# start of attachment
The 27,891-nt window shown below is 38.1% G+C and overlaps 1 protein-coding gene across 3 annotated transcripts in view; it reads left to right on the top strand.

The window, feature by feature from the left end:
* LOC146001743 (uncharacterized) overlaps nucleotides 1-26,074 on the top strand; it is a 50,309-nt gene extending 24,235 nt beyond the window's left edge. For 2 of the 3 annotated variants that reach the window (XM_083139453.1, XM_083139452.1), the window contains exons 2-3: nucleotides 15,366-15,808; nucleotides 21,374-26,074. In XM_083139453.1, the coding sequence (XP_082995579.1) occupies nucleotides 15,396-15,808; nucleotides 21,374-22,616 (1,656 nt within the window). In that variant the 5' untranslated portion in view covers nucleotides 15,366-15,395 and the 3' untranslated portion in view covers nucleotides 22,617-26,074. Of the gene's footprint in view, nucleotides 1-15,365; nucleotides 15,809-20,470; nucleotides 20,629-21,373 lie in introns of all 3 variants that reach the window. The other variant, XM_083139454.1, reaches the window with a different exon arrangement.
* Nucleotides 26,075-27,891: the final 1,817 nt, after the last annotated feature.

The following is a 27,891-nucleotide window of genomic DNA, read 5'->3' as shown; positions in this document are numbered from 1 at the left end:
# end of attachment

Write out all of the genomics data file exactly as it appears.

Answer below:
The 27,891-nt window shown below is 38.1% G+C and overlaps 1 protein-coding gene across 3 annotated transcripts in view; it reads left to right on the top strand.

The window, feature by feature from the left end:
* LOC146001743 (uncharacterized) overlaps nucleotides 1-26,074 on the top strand; it is a 50,309-nt gene extending 24,235 nt beyond the window's left edge. For 2 of the 3 annotated variants that reach the window (XM_083139453.1, XM_083139452.1), the window contains exons 2-3: nucleotides 15,366-15,808; nucleotides 21,374-26,074. In XM_083139453.1, the coding sequence (XP_082995579.1) occupies nucleotides 15,396-15,808; nucleotides 21,374-22,616 (1,656 nt within the window). In that variant the 5' untranslated portion in view covers nucleotides 15,366-15,395 and the 3' untranslated portion in view covers nucleotides 22,617-26,074. Of the gene's footprint in view, nucleotides 1-15,365; nucleotides 15,809-20,470; nucleotides 20,629-21,373 lie in introns of all 3 variants that reach the window. The other variant, XM_083139454.1, reaches the window with a different exon arrangement.
* Nucleotides 26,075-27,891: the final 1,817 nt, after the last annotated feature.

The following is a 27,891-nucleotide window of genomic DNA, read 5'->3' as shown; positions in this document are numbered from 1 at the left end: